Close X
Get more out of
by joining the site for free
Free 17-point plan to great health
Twice weekly e-news bulletins
Access to our News, Forums and Blogs
Sign up for free and claim your
17-point plan to great health
Free 17-point plan to great health

Twice weekly e-news bulletins

Access to our News, Forums and Blogs

If you want to read our in-depth research articles or
have our amazing magazine delivered to your home
each month, then you have to pay.

Click here if you're interested
Helping you make better health choices

What Doctors Don't Tell You

In shops now or delivered to your home from only £3.50 an issue!

November 2018 (Vol. 3 Issue 9)

The world's best diet



Bryan Hubbard is Publisher and co-editor of WDDTY. He is a former Financial Times journalist. He is a Philosophy graduate of London University. Bryan is also the author of several books, including The Untrue Story of You and Secrets of the Drugs Industry.


Diet, cheese, fat, full-fat diet














The world's best diet

September 21st 2007, 18:38

There seem to be as many diets as sub-optimal mortgages - but which one is the best?

The accolade has to go to the low-GI (glycaemic-index) diet because not only does it help you lose weight, it is also great for your health, and may well help you live longer.

Every week a new study seems to support the diet, and this week scientists have discovered that a diet that's high in processed foods - such as white bread and standard breakfast cereals - can cause fatty liver, a life-threatening condition where large globules of fat collect in the liver.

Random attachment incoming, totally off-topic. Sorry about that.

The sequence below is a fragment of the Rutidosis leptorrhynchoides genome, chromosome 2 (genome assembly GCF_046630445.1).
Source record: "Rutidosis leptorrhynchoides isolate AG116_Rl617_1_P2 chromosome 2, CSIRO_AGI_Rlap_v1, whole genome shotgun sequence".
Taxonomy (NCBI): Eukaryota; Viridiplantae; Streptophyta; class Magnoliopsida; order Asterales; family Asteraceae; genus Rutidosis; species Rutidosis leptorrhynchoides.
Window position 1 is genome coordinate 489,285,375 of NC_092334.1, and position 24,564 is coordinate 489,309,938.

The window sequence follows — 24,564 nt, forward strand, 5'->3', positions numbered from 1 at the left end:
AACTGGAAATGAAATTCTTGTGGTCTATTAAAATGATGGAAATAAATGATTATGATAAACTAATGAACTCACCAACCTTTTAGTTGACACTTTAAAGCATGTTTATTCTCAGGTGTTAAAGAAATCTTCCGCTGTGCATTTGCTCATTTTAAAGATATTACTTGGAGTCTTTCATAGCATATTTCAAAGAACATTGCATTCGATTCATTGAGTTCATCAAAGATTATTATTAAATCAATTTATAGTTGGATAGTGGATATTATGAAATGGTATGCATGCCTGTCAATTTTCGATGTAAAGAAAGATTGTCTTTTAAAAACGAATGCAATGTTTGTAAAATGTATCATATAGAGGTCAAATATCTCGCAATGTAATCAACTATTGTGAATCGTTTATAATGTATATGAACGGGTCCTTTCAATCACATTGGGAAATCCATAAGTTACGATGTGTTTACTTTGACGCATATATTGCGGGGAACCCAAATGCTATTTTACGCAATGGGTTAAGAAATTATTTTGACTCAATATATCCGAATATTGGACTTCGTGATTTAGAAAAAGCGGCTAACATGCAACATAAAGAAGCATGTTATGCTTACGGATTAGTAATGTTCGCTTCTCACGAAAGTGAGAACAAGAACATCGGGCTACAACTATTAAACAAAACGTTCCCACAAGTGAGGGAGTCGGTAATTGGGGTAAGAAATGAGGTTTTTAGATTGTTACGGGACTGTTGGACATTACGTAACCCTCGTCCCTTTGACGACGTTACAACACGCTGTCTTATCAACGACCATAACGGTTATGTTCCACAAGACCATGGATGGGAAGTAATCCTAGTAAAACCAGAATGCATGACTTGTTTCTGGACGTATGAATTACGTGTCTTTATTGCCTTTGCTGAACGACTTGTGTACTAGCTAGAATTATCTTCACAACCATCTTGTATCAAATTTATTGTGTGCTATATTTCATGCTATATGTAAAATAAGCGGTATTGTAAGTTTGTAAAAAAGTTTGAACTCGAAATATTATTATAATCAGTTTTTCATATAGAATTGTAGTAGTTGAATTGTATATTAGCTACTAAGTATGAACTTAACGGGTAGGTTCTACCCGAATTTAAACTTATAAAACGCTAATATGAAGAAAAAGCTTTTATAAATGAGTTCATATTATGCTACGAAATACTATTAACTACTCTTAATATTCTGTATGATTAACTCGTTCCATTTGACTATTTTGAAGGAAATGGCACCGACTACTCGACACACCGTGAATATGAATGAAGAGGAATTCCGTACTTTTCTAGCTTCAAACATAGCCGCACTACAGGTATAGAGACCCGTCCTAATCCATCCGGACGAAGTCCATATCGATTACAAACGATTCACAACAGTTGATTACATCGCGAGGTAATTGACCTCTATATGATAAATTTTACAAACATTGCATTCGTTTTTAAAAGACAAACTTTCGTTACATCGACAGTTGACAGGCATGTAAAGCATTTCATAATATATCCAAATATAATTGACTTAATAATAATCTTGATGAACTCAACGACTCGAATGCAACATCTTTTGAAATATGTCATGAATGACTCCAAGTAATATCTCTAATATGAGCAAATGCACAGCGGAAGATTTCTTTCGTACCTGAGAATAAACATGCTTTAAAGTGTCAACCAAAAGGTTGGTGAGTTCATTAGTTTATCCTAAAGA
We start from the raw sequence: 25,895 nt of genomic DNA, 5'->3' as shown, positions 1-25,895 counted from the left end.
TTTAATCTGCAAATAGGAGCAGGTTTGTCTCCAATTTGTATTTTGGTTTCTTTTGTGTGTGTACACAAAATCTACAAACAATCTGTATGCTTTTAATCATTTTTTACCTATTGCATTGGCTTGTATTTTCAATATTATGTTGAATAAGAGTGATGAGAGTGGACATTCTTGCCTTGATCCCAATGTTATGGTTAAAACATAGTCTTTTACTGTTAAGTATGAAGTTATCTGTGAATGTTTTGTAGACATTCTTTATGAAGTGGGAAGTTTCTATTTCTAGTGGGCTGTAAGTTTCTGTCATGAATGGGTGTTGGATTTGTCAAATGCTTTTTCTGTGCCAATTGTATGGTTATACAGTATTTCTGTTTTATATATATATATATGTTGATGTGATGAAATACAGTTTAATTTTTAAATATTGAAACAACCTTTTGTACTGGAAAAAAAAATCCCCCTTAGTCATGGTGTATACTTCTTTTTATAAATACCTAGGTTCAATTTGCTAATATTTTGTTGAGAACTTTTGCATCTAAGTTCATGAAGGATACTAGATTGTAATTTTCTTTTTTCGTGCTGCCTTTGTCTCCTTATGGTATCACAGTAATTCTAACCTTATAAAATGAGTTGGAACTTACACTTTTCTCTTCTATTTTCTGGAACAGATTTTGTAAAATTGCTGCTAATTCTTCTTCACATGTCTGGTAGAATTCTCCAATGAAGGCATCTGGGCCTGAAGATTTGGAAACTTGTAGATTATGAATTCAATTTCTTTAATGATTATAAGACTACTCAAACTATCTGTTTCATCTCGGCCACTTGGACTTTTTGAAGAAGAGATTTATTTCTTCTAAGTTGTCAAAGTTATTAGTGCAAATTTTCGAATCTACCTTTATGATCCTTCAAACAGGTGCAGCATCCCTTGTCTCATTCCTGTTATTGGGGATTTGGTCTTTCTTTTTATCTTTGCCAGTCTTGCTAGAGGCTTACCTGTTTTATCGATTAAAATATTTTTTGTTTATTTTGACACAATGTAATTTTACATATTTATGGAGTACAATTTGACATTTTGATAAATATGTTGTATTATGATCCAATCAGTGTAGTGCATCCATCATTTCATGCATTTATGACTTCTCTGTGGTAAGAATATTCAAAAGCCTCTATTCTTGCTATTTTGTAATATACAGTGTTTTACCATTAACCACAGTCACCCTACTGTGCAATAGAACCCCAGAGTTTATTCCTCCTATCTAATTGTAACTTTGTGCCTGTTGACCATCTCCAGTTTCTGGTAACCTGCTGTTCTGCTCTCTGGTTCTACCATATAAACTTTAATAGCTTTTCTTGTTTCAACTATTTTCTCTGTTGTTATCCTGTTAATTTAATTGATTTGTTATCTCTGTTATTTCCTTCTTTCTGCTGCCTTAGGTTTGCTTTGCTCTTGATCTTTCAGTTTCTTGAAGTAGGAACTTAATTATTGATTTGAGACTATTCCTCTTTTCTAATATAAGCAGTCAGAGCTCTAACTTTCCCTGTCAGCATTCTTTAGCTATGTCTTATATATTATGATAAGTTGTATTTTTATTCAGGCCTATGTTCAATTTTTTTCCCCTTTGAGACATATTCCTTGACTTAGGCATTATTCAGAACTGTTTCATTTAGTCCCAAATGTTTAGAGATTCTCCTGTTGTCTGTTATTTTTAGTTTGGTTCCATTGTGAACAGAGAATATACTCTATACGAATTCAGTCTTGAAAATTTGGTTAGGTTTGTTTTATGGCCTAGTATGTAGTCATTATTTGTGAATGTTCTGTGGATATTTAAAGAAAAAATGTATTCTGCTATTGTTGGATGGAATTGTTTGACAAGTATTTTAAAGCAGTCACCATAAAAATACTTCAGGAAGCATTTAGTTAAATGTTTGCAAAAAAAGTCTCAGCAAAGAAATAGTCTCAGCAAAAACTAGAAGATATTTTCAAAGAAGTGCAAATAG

People on the GI diet would be avoiding these foods, because it is based on low-glycaemic foods that produce only small fluctuations in blood sugar and insulin levels. These include pulses and most vegetables, whereas high-GI foods include white rice, fried and processed foods.

The GI diet has already been vindicated by the prestigious Cochrane Review, which compared the diet with six others. The GI outperformed all the others, and was especially appropriate for obese people as it still allowed them to eat a wide variety of different foods.

Those who stayed on the diet also saw a reduction in their BMI (body-mass index), and in total cholesterol and LDL cholesterol levels.

And the participants didn't get fatty liver, either.

Latest Tweet


Since 1989, WDDTY has provided thousands of resources on how to beat asthma, arthritis, depression and many other chronic conditions..

Start by looking in our fully searchable database, active and friendly community forums and the latest health news.

Positive SSL Wildcard

Facebook Twitter

© 2010 - 2018 WDDTY Publishing Ltd.
All Rights Reserved